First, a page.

Baskets to Pallets: Preparing Small and Mid-scale Farmers to Enter Food Hubs, Groceries, Restaurants and Cooperatives

Project Overview

Project Type: PDP State Program
Funds awarded in 2014: $44,444.00
Funds awarded in 2015: $44,443.00
Funds awarded in 2016: $50,000.00
Projected End Date: 10/31/2017
Grant Recipient: Cornell University
Region: Northeast
State: New York
State Coordinator:
Violet Stone
Cornell Small Farms Program

Information Products


Not commodity specific


  • Education and Training: decision support system, extension, workshop
  • Farm Business Management: business planning, farm-to-restaurant, financial management, marketing management
  • Sustainable Communities: food hubs, local and regional food systems, new business opportunities, quality of life

    Proposal abstract:

    Over the past 8 years, farmers markets have grown by 38% in the state of New York, the second highest number in the country1.  While this growth has provided an abundance of easy-to-access markets for small and beginning farmers, established farmers have started reporting slower sales and customer loss due to intense competition2.  These farmers complain of ‘burn-out’ from investing significant time and energy in direct-marketing strategies that are yielding diminishing returns. Meanwhile, distributers such as food hubs, grocery stores and restaurants are now recruiting product from small to mid-sized farms to meet growing consumer demand for local and sustainably-grown food.  Although technically ‘wholesalers’, these  businesses are often eager to establish attentive relationships with their suppliers,  offer attractive prices and terms, and maintain a product’s branding and integrity3.

    New York’s small farmers expressed strong interest in exploring these ‘new models’ of wholesale in a highly detailed marketing trends survey conducted by the Cornell Small Farms Program in February, 2014.  Nearly half (39% )of the 445 NY survey takers reported currently selling at farmers markets, farm stands or CSA’s, but 25% indicated plans to explore either a food hub or a restaurant over the next 2 years.  An additional 7% indicated interest in a grocery store or cooperative.  However, respondents identified many questions and perceived risk factors in making a transition to wholesale that need to be addressed4.  The following farmer quote represents a typical question: “I need to increase my sales to people interested in high quality locally grown products, but cannot afford the time to sit at a farmer's market. Where are the food hubs, and how do I go about providing products?”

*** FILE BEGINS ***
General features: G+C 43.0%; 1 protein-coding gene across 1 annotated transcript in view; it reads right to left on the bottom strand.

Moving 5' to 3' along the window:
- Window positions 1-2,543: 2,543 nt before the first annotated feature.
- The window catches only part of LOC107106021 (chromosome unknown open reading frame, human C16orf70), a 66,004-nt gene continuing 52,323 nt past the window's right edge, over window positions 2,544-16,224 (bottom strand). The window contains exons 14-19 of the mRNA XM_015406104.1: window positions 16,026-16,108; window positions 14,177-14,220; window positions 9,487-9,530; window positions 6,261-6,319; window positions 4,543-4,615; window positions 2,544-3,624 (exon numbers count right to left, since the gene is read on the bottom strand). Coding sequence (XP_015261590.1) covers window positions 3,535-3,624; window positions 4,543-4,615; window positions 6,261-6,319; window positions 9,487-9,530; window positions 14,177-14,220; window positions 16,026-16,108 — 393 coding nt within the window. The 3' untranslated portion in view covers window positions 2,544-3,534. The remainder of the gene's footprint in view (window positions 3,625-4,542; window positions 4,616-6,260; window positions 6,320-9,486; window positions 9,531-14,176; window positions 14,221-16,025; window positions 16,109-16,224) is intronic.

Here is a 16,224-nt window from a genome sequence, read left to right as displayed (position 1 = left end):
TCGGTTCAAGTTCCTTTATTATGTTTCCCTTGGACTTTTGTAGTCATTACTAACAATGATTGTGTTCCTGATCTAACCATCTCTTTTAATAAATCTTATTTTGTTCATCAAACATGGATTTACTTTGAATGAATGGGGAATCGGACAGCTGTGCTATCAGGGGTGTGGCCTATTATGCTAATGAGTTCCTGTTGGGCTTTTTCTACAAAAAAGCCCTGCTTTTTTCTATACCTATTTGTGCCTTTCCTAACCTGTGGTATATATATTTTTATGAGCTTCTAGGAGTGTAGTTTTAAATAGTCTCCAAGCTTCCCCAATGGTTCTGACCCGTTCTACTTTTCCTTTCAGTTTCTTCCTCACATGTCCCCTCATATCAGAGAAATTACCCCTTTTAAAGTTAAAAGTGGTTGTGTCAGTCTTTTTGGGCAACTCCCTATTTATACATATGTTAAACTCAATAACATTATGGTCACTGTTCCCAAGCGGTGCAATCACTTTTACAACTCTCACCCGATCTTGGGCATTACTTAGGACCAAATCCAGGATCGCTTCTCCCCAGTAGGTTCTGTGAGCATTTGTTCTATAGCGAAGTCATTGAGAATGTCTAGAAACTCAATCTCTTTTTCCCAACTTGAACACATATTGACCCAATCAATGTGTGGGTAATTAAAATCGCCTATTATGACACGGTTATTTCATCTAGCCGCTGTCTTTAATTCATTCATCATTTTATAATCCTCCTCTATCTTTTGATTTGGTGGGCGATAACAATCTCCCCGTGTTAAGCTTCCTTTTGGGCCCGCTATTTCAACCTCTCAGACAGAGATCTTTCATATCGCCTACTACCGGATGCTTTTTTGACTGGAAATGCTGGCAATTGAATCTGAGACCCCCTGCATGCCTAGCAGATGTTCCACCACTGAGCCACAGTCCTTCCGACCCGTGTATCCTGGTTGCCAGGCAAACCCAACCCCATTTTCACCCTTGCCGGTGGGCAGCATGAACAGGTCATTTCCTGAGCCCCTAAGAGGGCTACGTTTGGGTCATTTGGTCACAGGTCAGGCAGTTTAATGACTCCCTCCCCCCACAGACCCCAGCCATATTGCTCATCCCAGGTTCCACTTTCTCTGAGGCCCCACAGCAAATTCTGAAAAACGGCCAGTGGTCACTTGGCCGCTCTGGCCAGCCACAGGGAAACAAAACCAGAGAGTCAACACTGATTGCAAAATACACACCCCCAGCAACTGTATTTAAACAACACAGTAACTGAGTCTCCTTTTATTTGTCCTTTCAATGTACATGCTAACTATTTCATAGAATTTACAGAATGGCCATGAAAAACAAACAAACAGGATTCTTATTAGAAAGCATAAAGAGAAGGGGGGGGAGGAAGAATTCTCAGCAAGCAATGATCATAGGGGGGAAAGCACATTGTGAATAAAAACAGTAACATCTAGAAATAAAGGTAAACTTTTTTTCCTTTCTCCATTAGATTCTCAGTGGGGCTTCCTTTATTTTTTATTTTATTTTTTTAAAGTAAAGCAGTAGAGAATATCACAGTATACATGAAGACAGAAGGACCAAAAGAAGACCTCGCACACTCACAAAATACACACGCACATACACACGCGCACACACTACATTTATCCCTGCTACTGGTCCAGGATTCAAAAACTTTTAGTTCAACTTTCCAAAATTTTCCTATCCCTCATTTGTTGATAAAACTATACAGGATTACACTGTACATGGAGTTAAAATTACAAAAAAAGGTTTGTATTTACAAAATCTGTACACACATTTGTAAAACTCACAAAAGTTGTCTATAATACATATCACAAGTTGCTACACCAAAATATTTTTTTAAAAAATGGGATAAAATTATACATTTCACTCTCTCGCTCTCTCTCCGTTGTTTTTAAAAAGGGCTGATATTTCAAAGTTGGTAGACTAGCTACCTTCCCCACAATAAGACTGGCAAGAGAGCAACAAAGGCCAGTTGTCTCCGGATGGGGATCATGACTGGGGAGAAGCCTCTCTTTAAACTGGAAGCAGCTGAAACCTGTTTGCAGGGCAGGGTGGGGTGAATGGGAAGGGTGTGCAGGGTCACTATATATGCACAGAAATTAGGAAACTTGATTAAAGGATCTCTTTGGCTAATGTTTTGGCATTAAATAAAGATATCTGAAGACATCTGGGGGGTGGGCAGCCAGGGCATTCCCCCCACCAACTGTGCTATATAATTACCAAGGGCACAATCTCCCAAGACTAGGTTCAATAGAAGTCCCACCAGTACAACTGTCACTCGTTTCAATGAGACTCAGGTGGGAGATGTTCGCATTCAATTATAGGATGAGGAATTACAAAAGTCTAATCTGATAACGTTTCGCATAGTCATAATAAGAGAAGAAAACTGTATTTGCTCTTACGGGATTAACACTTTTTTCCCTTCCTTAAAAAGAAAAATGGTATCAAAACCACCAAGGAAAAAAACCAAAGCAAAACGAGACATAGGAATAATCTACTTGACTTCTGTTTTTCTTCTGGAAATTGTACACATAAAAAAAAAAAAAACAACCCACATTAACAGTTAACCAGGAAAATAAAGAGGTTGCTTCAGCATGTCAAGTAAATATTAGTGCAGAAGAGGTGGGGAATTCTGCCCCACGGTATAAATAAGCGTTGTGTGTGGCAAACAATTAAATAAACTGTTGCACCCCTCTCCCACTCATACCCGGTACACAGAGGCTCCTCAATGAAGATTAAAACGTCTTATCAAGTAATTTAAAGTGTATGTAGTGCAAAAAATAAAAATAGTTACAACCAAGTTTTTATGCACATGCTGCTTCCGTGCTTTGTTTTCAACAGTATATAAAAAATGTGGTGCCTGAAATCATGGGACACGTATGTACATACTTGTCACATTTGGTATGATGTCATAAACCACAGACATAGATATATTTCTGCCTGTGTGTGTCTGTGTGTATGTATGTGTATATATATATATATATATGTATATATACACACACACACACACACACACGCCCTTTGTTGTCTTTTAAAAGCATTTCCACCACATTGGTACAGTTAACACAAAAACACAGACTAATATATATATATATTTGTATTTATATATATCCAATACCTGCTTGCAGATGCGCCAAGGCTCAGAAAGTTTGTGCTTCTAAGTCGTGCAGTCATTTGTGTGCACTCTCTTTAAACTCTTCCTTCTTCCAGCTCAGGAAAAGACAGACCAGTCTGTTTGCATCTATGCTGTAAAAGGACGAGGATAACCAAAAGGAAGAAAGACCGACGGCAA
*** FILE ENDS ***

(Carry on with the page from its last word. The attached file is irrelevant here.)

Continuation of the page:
In a survey geared toward agricultural service providers  titled “Educators: Are you Ready to Help Farmers Sell Wholesale?” conducted by the NY SARE office in May, 2014, 46 educators in NY indicated strong interest in a professional development training to acquire the tools and resources to help farmers decide if, when and how to sell to a wholesale market.  In addition, 19 signed up for a task group to design curriculum for Wholesale Market Training and 14 signed up to serve on an advisory panel for this project topic.

    The 2014-2017 NY SARE PDP program will address this gap in Wholesale Market Training for educators and farmers by facilitating a 3-phase Train-the-Trainer program.  The first year of this project will bring a task group of 12 educators together to assess current educational initiatives and generate a teaching curriculum. In YR 2, 36 educators will attend a 2 day workshop to learn, critique, and implement this curriculum.   In YR 3, these same educators will work in regional teams of 3 to present the final curriculum to farmers accompanied by either a farmer-buyer networking meeting or field trip to a grocery, restaurant or food hub.

    Performance targets from proposal:

    36 agriculture service providers who gain competency in wholesale market readiness curriculum will work in teams of 3 to teach 12 workshops to 120 small and mid-size farmers interested in pursuing wholesale markets.

    40 farmers will enter a new wholesale market within 1 year of a Wholesale Market Training.  20 of these farmers will report higher level of satisfaction in 3 of the following 5 areas:

    • PROFIT earned through this new channel LABOR required to sell through this new channel
    • VOLUME of PRODUCT required to send through this new channel
    • LIFESTYLE PREFERENCES that selling through this new channel provides
    • RISK specific to selling through this new channel
    • ASSOCIATED COSTS required to sell through this new channel


    Any opinions, findings, conclusions, or recommendations expressed in this publication are those of the author(s) and do not necessarily reflect the view of the U.S. Department of Agriculture or SARE.